Smaller, and faster.

"Linux is bloated." That's the reaction many have when they see the six CD-ROM set of Red Hat Linux Deluxe 7.1 alongside the single CD of Windows 2000 Professional, its closest proprietary competitor. This is a misconception; a typical GNU/Linux distribution includes much more functionality than a Windows distribution. (But just try to outmarket Microsoft.) Even so, I've figured out a slick way to reduce the binary footprint of a distribution:

Don't ship as many binaries.

For example, Red Hat for a given architecture has about 2 or 3 CDs of binaries and one CD of SRPMs (source packages). Why not take advantage of the fact that operating system distributions that contain software licensed under the GNU General Public License will ship with source code and a compiler? Ship binaries only of the kernel, the compiler, essential system libraries, and a bare-bones userland compressed with UPX so that it decompresses itself at runtime. Ship the rest of the distribution only as tightly compressed source code, which saves one CD right off the bat. This also allows one set of CDs to work to some extent on multiple architectures. When installing the OS, copy this minimal binary distribution to the destination partition. While the files are being copied, compile the basic packages necessary for a working command line system during installation; don't optimize better than -O.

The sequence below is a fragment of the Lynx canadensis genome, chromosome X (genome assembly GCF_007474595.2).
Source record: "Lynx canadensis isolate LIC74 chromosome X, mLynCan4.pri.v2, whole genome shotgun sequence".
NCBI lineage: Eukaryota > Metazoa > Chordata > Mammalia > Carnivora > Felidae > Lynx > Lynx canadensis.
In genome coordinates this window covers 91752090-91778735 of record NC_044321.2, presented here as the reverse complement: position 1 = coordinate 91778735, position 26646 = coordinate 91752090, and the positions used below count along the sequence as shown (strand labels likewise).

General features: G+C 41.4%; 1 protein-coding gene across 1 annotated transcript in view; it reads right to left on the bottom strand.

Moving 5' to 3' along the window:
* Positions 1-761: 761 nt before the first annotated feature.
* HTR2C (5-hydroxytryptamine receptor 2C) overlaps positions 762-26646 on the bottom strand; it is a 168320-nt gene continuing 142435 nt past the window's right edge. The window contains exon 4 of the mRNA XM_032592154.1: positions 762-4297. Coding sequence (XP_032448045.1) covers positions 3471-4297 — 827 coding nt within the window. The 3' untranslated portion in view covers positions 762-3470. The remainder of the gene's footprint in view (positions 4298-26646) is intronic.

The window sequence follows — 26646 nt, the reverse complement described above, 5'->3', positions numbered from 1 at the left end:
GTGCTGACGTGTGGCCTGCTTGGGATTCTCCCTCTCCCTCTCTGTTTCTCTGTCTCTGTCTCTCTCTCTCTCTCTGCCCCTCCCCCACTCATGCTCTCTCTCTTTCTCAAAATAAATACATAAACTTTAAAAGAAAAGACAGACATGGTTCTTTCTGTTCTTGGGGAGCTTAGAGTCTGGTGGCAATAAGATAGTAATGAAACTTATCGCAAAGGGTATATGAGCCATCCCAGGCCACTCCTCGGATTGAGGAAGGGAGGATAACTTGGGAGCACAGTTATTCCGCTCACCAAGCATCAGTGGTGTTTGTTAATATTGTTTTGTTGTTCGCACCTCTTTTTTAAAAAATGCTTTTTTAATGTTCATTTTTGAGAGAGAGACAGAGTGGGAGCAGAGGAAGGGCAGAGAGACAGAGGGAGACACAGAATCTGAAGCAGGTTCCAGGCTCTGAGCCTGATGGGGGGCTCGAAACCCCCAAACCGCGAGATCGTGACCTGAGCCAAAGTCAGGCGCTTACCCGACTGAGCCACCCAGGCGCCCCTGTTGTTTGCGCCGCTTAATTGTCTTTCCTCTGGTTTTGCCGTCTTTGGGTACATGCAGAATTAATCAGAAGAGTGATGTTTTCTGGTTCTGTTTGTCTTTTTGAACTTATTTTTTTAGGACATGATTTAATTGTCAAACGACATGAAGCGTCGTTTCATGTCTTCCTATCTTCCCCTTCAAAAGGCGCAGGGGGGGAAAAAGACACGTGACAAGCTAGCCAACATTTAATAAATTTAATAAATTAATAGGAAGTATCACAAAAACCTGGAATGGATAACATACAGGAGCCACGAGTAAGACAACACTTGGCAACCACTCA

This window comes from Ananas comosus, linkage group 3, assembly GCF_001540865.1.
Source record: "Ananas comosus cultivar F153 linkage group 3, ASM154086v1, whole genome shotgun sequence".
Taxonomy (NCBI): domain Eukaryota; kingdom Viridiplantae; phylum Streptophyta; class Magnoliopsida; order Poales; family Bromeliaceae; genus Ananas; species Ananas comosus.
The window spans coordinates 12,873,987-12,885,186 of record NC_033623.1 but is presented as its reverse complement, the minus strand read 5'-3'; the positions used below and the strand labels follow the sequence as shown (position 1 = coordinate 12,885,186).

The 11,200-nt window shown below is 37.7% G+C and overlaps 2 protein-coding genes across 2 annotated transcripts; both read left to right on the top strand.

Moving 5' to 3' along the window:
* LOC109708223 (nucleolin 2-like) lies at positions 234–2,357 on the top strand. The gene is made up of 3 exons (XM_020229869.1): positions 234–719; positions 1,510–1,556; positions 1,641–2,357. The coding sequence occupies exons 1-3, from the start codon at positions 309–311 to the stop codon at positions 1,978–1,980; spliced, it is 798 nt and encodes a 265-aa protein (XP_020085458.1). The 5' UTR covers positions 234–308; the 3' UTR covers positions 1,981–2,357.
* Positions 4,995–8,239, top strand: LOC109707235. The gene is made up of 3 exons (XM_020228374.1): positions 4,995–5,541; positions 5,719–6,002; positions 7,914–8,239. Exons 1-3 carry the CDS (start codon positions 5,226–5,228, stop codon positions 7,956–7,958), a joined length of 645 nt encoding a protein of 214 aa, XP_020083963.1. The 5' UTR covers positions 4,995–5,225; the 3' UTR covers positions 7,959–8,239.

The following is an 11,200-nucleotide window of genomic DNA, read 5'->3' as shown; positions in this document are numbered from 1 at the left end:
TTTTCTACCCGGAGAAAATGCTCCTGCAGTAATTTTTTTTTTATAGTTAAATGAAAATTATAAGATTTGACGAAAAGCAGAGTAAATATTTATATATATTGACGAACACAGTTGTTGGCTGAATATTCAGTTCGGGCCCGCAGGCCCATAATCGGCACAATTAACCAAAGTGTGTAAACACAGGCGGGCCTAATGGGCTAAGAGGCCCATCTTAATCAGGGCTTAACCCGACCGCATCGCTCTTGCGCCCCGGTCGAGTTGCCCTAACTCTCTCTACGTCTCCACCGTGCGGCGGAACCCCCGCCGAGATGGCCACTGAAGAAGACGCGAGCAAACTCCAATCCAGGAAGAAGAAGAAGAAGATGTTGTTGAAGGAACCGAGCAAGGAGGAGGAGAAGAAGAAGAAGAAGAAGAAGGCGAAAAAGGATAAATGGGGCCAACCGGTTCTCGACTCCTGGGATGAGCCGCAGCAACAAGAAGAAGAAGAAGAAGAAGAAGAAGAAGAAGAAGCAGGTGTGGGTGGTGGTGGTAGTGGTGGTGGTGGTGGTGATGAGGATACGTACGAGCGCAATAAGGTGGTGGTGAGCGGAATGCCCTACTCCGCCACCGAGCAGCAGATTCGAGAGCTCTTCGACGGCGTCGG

Now the fun begins.

When you restart your box, you'll have a barely usable system. The compiler will generate the rest of the system in the background, using unused CPU time à la distributed.net. Until it's done, you can play around on the command line or just go to work or let your box sit overnight (assuming a recent Athlon system; you do not want to build Linux from scratch on a 486) until the applications that you told the installer you want done first are done. If you try to start an app that isn't compiled yet, it will be pushed to the front of the queue. By the time everything's done, they'll be compiled and optimized especially for your processor's microarchitecture, producing a faster overall system. If you told the installer that you don't want to keep source around, the source would be deleted.